If the five-day quarantine isnt feasible, the exposed person should wear a well-fitting mask around others for 10 days after the exposure.

The CDC says people who have received the booster do not need to quarantine after being exposed to the virus, but should wear a mask 10 days after exposure.

The CDC suggests anyone exposed get a coronavirus test on the fifth day after exposure. If symptoms occur, they should immediately isolate.

Local quarantine orders may be different from the federal recommendations.

Those who have or think they may have been exposed can find a testing site at covid19.ca.gov/get-tested. Many retail pharmacies also offer testing appointments.

This week, President Biden said his administration has also worked with Google, so you can now search COVID test near me on Google to find a location.

Many testing sites offer PCR tests, which entail collecting nose or saliva swabs and sending them to a lab for analysis. Results typically come back a day or two later.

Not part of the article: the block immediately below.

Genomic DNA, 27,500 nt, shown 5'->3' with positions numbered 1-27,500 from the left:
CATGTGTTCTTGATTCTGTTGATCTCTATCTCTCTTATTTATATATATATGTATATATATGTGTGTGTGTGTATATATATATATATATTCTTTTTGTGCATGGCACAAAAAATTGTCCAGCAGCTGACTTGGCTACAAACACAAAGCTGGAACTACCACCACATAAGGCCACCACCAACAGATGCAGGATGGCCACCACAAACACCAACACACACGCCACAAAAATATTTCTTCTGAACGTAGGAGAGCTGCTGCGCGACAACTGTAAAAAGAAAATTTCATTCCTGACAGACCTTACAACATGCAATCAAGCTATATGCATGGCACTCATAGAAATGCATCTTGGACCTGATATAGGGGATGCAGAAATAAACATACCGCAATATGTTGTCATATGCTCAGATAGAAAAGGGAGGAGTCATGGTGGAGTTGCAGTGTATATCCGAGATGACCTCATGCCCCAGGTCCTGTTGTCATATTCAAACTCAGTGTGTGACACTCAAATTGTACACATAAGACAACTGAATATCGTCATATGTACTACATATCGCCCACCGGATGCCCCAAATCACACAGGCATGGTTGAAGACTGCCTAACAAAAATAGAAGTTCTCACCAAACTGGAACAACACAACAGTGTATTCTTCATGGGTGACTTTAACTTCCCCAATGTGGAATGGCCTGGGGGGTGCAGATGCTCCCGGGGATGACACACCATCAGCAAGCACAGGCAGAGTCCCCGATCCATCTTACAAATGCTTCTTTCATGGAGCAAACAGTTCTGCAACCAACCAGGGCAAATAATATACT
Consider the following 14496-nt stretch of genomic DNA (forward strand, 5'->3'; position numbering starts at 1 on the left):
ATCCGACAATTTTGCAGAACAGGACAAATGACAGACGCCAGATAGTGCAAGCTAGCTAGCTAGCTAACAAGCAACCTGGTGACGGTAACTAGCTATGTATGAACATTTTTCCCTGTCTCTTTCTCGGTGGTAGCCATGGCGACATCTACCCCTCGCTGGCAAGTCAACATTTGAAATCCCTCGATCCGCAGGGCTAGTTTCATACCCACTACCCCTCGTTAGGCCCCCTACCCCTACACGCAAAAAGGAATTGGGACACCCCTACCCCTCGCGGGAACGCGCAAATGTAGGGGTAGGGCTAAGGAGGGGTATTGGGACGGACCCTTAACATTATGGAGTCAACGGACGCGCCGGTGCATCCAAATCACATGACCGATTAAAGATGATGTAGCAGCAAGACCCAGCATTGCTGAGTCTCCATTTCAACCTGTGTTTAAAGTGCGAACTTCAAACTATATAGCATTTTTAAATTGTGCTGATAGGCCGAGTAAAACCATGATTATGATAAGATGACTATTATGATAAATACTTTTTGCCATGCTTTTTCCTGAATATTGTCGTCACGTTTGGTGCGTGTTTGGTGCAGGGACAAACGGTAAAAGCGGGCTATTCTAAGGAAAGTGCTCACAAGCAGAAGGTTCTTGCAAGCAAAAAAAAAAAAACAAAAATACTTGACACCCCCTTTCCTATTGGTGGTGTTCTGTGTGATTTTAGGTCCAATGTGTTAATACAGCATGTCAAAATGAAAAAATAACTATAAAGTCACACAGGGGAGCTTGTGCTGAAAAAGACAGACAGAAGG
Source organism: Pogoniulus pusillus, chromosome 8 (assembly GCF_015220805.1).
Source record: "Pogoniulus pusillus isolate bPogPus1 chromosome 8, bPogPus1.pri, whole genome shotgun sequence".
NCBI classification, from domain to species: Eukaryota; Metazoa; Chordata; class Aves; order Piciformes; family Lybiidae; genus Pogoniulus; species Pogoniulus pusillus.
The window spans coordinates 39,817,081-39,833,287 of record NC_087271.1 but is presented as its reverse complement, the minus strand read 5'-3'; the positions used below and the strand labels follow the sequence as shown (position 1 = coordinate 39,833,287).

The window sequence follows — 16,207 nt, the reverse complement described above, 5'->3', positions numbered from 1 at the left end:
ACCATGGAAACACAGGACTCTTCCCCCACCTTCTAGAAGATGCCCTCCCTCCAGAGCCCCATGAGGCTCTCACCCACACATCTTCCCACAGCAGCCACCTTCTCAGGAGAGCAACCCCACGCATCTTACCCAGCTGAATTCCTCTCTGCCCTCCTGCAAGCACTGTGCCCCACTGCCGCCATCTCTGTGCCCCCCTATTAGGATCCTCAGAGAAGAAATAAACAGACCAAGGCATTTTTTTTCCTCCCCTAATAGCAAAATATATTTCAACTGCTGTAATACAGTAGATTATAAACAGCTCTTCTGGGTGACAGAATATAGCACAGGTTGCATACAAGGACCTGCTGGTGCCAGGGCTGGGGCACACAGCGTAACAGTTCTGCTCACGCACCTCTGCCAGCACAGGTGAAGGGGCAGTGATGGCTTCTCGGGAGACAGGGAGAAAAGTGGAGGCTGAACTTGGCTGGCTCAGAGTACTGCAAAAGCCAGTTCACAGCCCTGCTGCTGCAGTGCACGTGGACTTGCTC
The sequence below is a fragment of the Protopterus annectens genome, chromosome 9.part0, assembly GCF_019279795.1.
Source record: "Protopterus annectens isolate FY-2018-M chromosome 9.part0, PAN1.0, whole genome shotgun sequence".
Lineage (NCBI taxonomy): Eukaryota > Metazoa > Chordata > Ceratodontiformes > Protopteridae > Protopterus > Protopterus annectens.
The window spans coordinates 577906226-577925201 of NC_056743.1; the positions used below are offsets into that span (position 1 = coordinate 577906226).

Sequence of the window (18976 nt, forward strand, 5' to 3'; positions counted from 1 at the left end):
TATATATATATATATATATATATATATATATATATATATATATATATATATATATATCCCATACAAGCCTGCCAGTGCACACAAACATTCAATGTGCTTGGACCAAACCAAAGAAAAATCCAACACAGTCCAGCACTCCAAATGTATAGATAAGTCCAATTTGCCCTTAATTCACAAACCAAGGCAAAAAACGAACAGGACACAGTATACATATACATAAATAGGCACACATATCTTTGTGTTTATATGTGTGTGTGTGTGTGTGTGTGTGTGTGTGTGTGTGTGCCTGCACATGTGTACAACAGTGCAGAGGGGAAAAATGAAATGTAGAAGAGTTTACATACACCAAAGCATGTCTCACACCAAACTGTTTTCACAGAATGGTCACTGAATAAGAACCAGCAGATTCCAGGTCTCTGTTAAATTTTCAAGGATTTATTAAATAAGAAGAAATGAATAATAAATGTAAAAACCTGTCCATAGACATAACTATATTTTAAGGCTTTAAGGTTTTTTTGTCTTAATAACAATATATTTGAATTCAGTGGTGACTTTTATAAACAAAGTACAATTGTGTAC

Here is more information on getting tested in:

Many pharmacies and retailers sell over-the-counter antigen tests that can be taken at home and provide results in about 15 minutes.

Such rapid tests are highly recommended just before entering a holiday party or other gathering including among vaccinated people, who are at risk of breakthrough infections from the Omicron variant.

However, demand for those tests has surged along with cases, making the kits hard to come by during the holiday season and prompting some sellers to limit how many a customer can buy at once.

If a rapid test turns up positive, you must consider yourself infected and isolate immediately, said Dr. Dawn Terashita, associate director of L.A. Countys Acute Communicable Disease Control program, at a recent town hall.

Rapid tests may result in a small number of people getting a negative test result when theyre actually positive, Terashita said. If theres concern about the possibility of a false negative test, the test can be repeated 24 hours later, she said.